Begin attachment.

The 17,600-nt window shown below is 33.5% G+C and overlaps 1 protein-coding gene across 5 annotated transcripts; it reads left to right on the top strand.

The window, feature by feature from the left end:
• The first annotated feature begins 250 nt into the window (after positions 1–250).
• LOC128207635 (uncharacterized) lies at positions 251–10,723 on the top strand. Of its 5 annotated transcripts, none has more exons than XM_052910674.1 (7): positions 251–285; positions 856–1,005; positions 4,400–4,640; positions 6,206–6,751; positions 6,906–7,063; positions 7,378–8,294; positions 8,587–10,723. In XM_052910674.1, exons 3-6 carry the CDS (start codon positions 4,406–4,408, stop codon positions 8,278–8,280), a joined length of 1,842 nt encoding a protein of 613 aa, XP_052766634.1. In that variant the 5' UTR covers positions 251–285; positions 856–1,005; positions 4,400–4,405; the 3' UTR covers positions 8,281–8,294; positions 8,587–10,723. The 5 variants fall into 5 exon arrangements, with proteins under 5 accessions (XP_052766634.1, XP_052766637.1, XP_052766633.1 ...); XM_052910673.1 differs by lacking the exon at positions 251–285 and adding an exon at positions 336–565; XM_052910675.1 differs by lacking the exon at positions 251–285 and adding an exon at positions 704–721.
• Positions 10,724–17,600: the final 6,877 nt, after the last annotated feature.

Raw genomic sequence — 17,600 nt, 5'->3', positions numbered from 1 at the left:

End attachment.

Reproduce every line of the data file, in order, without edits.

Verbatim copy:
The 17,600-nt window shown below is 33.5% G+C and overlaps 1 protein-coding gene across 5 annotated transcripts; it reads left to right on the top strand.

The window, feature by feature from the left end:
• The first annotated feature begins 250 nt into the window (after positions 1–250).
• LOC128207635 (uncharacterized) lies at positions 251–10,723 on the top strand. Of its 5 annotated transcripts, none has more exons than XM_052910674.1 (7): positions 251–285; positions 856–1,005; positions 4,400–4,640; positions 6,206–6,751; positions 6,906–7,063; positions 7,378–8,294; positions 8,587–10,723. In XM_052910674.1, exons 3-6 carry the CDS (start codon positions 4,406–4,408, stop codon positions 8,278–8,280), a joined length of 1,842 nt encoding a protein of 613 aa, XP_052766634.1. In that variant the 5' UTR covers positions 251–285; positions 856–1,005; positions 4,400–4,405; the 3' UTR covers positions 8,281–8,294; positions 8,587–10,723. The 5 variants fall into 5 exon arrangements, with proteins under 5 accessions (XP_052766634.1, XP_052766637.1, XP_052766633.1 ...); XM_052910673.1 differs by lacking the exon at positions 251–285 and adding an exon at positions 336–565; XM_052910675.1 differs by lacking the exon at positions 251–285 and adding an exon at positions 704–721.
• Positions 10,724–17,600: the final 6,877 nt, after the last annotated feature.

Raw genomic sequence — 17,600 nt, 5'->3', positions numbered from 1 at the left: